In the Fall of 2002, the revue, now aptly titled Showtune, had its out-of-town tryout at the Helen Hayes Theatre in Nyack, New York. The production was directed and choreographed by Joey McKneely, with musical direction by James Followell, Then, on February 18, 2003, Showtune opened Off-Broadway at the Theatre at St Peter's for a limited six-week engagement, where it received numerous rave reviews.

Subsequently Showtune has enjoyed great success, both regionally and internationally, mounting productions in Tokyo, Boca Raton, Denver, Los Angeles and Edinburgh, just to name a few.


  • In the 1996 production at the Alcazar Theatre in San Francisco, every member of the cast won a Hollywood Drama-Logue Award.

Critical Reaction

"With Jerry Herman's life affirming songs, Showtune is uplifting and fun. Skip 'American Idol' and spend the evening with a real American treasure."
– Curtain Up

"Jerry Herman was once defined by Alan Jay Lerner as the Irving Berlin of his generation, and Showtune, a collection of Herman classics at the Pasadena Playhouse, demonstrates why Herman deserves this sobriquet. ...Solidly delivers."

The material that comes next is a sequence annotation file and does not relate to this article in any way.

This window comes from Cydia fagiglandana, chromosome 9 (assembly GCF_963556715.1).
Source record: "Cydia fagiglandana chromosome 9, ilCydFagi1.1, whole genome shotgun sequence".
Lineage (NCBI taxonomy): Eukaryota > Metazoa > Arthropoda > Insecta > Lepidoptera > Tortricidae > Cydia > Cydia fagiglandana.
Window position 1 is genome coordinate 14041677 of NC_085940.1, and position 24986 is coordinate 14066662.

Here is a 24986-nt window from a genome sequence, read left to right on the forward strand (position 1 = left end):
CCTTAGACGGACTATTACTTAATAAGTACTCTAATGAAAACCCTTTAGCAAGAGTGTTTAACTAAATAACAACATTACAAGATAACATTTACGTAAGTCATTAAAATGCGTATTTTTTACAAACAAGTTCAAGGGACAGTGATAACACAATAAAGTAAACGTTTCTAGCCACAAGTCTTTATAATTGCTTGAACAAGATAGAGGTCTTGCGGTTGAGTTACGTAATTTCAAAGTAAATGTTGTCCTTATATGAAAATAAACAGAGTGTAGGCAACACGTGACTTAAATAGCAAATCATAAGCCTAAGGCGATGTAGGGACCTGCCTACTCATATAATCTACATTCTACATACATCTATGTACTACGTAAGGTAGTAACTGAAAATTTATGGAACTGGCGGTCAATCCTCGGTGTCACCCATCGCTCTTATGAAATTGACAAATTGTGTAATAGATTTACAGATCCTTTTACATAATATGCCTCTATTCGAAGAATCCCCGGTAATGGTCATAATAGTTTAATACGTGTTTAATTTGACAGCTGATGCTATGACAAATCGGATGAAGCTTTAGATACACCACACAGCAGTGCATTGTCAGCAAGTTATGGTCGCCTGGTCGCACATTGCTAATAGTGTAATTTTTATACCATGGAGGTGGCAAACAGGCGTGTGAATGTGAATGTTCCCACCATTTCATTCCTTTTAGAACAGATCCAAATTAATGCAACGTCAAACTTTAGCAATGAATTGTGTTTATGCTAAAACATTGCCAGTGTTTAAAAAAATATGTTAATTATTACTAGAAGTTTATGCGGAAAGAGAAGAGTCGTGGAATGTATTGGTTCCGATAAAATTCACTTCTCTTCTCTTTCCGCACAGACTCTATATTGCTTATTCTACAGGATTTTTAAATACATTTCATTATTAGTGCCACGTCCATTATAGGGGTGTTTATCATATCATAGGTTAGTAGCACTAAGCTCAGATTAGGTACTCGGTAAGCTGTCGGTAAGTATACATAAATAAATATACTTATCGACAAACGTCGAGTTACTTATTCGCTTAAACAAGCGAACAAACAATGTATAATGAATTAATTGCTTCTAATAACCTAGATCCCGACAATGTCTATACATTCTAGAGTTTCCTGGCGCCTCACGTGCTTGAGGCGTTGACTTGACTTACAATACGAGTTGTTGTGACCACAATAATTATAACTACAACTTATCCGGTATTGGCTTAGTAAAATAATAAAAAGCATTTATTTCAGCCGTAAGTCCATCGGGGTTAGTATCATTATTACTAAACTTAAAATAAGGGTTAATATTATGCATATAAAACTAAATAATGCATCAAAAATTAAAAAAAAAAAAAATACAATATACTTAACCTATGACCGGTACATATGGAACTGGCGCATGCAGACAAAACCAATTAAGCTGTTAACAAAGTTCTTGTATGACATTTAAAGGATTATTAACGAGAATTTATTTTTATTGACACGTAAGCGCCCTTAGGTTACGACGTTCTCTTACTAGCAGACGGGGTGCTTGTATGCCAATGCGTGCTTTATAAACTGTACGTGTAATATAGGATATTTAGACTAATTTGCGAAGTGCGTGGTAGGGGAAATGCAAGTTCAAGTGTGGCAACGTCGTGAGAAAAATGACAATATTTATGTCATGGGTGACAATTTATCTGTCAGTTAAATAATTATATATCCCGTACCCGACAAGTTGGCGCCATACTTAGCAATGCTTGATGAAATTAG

– Variety

"Entertaining, enlightening, enthralling and memorable."
– San Francisco Gate

"Delightful... you are sure to leave with a smile on your face."
– The Examiner




You must give the authors/creators billing credits, as specified in the Production Contract, in a conspicuous manner on the first page of credits in all programs and on houseboards, displays and in all other advertising announcements of any kind.
Percentages listed indicate required type size in relation to title size.
Celebrating the Words and Music of
Based on Original Direction & Choreography by
Barbara Valente & Paul Gilger
Directed & Choreographed Off-Broadway at the
Theater at Saint Peter's Church by Joey McKneely

Video Warning

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Included Materials

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Production Resources